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Five Reasons Engineers Should Volunteer Outside of Work

Let’s be honest, with so much going on in our personal and professional lives, it may seem unrealistic to add more responsibility by joining a club or organization. However, when you look at benefits of joining, getting involved may actually start to swing in your favor.

Since most organizations are volunteer-based, it’s likely that all participants have a similar “tug” for their attention: a full-time job, spouse, children friends, exercise and other commitments. That’s why many organizations offer flexibility in both the number of “required” activities and when those events are help. Even with scheduling challenges, there are some major business benefits to joining an outside organization.

Stretch Your Wings
It’s easy to get comfortable in your daily routine, possibly only interacting with your family, immediate co-workers and local barista. When you join an outside organization, you’re forced to put yourself out there and meet new people in different lines of work. This gives you a chance to build a name for yourself and your company, increasing your potential for new business.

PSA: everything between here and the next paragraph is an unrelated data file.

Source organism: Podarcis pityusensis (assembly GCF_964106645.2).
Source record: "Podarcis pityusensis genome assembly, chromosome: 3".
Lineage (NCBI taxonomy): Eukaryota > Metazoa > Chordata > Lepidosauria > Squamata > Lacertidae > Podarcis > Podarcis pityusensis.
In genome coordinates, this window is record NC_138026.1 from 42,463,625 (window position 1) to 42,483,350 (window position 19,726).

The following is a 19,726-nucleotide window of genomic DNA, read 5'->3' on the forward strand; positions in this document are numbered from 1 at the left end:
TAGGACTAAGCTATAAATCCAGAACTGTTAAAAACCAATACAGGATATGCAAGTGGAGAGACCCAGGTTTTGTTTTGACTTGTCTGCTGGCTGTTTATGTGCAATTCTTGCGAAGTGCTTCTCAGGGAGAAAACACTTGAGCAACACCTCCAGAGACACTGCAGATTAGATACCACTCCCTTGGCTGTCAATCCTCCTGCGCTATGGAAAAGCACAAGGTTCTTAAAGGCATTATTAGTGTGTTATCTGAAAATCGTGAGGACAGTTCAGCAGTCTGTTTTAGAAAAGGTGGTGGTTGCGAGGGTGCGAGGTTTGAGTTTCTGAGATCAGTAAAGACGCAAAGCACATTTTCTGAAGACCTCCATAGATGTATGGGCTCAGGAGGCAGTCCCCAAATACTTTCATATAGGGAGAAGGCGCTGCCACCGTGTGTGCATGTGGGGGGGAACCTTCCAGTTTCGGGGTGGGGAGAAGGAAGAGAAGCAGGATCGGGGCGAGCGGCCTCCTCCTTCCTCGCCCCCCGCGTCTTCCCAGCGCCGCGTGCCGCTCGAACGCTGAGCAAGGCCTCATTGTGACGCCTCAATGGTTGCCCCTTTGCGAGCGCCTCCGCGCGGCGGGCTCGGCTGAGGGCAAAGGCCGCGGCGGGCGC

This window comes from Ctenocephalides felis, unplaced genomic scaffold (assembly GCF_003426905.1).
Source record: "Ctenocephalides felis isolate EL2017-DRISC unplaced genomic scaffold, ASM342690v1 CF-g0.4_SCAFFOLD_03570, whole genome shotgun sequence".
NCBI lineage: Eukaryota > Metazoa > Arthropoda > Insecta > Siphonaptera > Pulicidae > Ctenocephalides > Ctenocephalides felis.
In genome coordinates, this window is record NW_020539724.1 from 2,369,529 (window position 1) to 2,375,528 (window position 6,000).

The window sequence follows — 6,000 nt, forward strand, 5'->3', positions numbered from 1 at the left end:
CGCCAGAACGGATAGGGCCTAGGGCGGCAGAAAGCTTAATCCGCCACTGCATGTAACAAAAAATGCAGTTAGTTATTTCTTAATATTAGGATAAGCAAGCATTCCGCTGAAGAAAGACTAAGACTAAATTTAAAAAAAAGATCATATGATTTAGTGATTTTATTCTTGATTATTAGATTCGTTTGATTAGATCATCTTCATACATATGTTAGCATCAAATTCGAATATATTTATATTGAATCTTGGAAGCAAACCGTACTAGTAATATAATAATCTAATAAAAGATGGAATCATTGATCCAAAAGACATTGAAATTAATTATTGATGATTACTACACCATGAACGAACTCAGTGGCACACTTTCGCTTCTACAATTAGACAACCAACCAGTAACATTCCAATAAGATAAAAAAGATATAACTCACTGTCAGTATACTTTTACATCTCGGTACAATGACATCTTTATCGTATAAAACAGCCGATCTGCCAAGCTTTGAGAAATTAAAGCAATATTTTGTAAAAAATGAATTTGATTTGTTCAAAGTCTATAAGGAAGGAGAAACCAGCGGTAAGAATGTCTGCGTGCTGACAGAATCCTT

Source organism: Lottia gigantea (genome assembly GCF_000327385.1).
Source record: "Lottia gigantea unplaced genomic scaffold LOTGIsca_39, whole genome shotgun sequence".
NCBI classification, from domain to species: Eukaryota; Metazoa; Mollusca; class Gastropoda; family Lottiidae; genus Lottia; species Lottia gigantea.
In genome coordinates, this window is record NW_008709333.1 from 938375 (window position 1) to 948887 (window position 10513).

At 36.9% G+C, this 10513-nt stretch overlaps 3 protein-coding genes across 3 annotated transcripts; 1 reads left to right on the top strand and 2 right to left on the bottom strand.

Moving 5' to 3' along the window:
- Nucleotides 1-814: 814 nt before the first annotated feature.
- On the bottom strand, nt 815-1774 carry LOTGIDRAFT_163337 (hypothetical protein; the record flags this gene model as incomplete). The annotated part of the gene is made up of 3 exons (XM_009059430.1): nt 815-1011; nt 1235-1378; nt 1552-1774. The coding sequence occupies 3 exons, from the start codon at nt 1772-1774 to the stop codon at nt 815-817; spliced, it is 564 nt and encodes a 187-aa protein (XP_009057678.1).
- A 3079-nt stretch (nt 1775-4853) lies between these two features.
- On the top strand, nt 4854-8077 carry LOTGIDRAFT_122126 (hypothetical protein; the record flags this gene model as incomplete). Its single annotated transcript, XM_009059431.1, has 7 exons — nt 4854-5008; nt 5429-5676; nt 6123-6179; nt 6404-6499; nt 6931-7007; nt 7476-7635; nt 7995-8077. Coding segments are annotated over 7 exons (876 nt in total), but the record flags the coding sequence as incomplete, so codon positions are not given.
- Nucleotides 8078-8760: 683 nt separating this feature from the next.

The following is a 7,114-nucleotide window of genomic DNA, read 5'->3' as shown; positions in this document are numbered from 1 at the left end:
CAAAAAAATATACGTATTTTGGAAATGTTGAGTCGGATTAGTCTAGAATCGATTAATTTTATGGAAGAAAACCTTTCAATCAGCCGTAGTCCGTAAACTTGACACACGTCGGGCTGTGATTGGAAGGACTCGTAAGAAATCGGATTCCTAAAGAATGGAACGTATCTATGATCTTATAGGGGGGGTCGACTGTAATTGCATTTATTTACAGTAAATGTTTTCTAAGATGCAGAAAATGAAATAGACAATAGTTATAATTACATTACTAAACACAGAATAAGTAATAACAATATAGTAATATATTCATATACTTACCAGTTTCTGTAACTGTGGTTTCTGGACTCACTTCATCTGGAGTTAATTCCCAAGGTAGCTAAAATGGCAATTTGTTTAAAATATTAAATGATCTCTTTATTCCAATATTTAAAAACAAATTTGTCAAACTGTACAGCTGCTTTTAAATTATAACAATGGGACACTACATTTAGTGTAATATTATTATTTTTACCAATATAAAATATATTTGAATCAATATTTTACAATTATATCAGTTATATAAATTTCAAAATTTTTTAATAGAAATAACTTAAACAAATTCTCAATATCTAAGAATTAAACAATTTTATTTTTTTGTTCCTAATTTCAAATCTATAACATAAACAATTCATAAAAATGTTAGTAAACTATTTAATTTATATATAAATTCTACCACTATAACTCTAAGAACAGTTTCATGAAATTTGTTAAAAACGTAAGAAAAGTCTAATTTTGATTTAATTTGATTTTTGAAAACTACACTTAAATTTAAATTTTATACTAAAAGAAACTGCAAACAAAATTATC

Build Your Network
Take advantage of this new pool of contacts. Try to talk with someone new at every event and, when it’s appropriate, give out your contact information. If you’re part of the same organization, there’s a good chance that you have similar goals, ideals or beliefs. This connection could be the reason they ask to do business with your company over another.

Strengthen Your Reputation
When customers know that your company participates in non-profit work, they tend to more highly regard you and your company’s values. A report by Marketing Science Institute states that community outreach can help increase customers’ trust in B2B relationships.

Increase Employee Morale
According to a Golin Harris study, when a company is involved in the community, their employees tend to have more trust and pride in their employer and are also more willing to recommend that company as a good place to work. Many companies will even pay for employees to participate in outside organizations because they understand the positive impact it can have on the company.

Do Good to Feel Good
For you, not just your company, feeling connected to causes “bigger” than yourself and that can help a larger group of people – locally or nationally – makes a difference. When you’ve had a bad day at the office or a project has been extended (yet again), helping others can put things into perspective and take your mind off your to-do list…at least for a while. So, before you brush off the idea of joining a new club or organization, think about the major benefits it can have for you — both personally and professionally.